To an extent I agree that the oncologist’s job is primarily to keep us alive. In my particular case, the answers received were from an oncologist who had no connection to my treatments and was obviously reading back from a list of standard procedures like the mechanics do at when you go in for warranty work. The only indication the answering oncologist was talking about me was a mention of contact with my cardiologist on the concern over how the aneurysm in my heart would react to the chemo. A question never answered until after the chemo was done and after 8 months of feeling like my heart was failing. That lack of feedback seems to be a hallmark of treatment here. It’s part of the institutional structure of disrespect for patients and definitely made way worse by my living in a small rural town.

It starts with there being nobody to fill the role of GP here. If you have a chronic health problem, well too bad, there is no continuity at all. My doctor sees me once every 3 months to renew my prescriptions, take my blood pressure and very rarely pass messages from the specialists. She’s a nice person but has lots of patients to see so 10 minutes for an appointment is the max. I don’t see her when I’m ill because it takes weeks for an appointment (if she’s even in town), so I go to emergency where, they seem to know me better but still I’m an incident in the shift log, here and then gone.

My cardiologist is potentially available but since she missed my second heart surgery she seems to be unaware of my case and it’s almost certain I’ll never see her again. Anyway she disappeared after my first heart surgery and with no continuity at her end or mine, my first implanted valve went un-monitored, came loose and tore the top of my heart to hell.

Then we have the original oncologist assigned to my case quitting over something I said and it isn’t my business to know. Yeah, I might have said something in those weeks after my first chemo. Felt like my heart had blown up again and I lost almost 35 pounds in 3 weeks and couldn’t get anyone to understand–though I DID get a reputation as a rude, verging on abusive person and had “services” and contact cut even more. It took months to find out oncologist #1 had been replaced and I have no real connection to her. Saw her once during chemo where I took someone to speak for me and my concerns were erased by small talk and the obvious message that fuck all was going to transpire.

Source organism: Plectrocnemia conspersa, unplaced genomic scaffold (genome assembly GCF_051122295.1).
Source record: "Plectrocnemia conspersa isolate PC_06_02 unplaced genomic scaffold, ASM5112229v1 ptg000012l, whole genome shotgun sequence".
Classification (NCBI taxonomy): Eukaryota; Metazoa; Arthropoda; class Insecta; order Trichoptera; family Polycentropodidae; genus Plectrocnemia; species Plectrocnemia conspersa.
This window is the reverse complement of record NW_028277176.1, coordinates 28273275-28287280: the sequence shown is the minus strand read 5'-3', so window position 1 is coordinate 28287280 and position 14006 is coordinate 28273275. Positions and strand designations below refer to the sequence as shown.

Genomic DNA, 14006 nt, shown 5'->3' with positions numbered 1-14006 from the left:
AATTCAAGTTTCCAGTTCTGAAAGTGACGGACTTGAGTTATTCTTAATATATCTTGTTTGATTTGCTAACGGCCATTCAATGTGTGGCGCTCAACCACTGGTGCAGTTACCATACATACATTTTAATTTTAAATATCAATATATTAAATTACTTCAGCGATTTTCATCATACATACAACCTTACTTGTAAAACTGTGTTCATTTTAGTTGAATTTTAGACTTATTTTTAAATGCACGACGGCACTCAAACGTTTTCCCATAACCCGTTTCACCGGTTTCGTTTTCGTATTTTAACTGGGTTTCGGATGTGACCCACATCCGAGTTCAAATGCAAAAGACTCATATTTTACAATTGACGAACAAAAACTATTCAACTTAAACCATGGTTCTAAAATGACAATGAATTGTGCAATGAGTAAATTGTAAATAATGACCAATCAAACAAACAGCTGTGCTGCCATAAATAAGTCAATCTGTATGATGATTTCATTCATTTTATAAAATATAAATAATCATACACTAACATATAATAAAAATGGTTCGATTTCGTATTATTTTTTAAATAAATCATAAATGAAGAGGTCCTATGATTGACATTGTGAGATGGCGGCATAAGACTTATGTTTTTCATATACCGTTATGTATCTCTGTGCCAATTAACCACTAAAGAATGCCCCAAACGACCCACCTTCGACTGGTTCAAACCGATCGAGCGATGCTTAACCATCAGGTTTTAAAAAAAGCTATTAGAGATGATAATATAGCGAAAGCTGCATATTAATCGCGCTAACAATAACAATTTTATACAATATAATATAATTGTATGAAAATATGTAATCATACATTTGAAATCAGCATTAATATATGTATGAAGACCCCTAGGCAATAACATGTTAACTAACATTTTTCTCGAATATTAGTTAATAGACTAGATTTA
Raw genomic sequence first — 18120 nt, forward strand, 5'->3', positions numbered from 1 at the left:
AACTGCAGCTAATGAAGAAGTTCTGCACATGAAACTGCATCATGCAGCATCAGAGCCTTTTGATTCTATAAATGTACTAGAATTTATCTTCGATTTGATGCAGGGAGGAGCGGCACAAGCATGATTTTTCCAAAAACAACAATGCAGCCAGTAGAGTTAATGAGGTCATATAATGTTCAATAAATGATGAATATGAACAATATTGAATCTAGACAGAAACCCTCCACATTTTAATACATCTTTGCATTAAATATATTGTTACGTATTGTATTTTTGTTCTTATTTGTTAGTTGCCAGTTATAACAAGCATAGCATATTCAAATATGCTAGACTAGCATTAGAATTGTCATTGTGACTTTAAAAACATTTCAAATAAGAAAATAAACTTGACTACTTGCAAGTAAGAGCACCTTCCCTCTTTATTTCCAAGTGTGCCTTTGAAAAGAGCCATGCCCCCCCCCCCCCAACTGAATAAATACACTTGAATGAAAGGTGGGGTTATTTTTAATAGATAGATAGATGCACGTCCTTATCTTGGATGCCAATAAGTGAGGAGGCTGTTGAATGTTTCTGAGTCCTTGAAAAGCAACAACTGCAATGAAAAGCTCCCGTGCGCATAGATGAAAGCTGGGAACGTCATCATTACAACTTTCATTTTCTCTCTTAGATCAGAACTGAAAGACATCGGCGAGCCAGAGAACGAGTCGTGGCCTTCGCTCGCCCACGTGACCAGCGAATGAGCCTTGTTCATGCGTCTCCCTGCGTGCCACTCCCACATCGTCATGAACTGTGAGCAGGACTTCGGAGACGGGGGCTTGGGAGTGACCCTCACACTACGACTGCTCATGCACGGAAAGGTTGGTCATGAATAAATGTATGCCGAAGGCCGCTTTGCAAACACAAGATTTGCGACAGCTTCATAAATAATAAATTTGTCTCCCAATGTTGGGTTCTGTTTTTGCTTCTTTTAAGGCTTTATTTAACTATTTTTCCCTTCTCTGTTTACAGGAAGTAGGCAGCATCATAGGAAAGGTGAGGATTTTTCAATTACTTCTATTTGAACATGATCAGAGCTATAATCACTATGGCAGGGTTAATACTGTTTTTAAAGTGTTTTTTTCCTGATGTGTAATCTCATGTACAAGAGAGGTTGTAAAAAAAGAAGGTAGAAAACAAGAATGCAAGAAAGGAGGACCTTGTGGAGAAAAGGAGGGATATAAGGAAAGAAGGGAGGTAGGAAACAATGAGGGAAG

Not sure, but it seems to be bad form to do everything possible to reduce a person to an invisibility. Who are we that don’t have stories? Why keep us alive?

Another change

This changing my mind thing is a continuing feature of this blog (and my life) so if you’re tired of it stop here.

To avoid being treated like a useless nothing it came to me that I should detach myself as much as possible from the medical system and step one was to embark on an unscientific study of what happens when I reduce my meds to prolong the periods of time between trips to the doctor to get my prescriptions filled. I know this sounds stupid but going to the doctor has become a declaration of total failure of myself as a person. What other type of person would submit themselves to the care of  people who have no use for who you are–and in fact insist you admit your worthlessness and inability to understand the world to them personally and in a couple of cases have blandly pointed out that if I don’t like it, it’s no worry of theirs if I just walk away.

It would be paranoid to say directly that since there is only ONE health-care provider in the whole province of Alberta that offering walking away as an alternative is to say I’m welcome to go and die somewhere. That, well, does seem a bit extreme–even if it does feel like the truth. So lets just say these people are so tired of sickness and the way it twists a person around that they are no longer willing to “put up with it” and if you want help you’ll get the same treatment a clerk at a hardware store would give to an unreasonable customer. And accept it because that’s all there is.

Since I believe I shouldn’t have to debase myself in order to stay alive, my strategy was to detach but the prescription thing needs to resume. My heart, in spite being scar tissue, implanted valves and surgical mesh is still vulnerable to stopping and starting at will without meds. Strangely, headaches, ringing ears, dizziness and even arthritis in my hands and joints came back almost immediately. All of this is normal, but much enhanced by lack of medication.

So, always full of plans and schemes, the next play is to stay on the meds, endure the useless check-ups once every 3 months and pick-up my prescription renewals. The 3 month cycle is mandated by the insurance company that covers my medication costs and not based on some sort of care plan. IF I ever bother to bring up a problem there’s no time to investigate and if there are messages from my specialists that haven’t been lost, I always get them months too late to act on anyway. This streamlined scheduling has advantages in that I can substantially reduce the physical pain at a small investment of time while enduring the minimal amount of disrespect the system seems unable to resist delivering.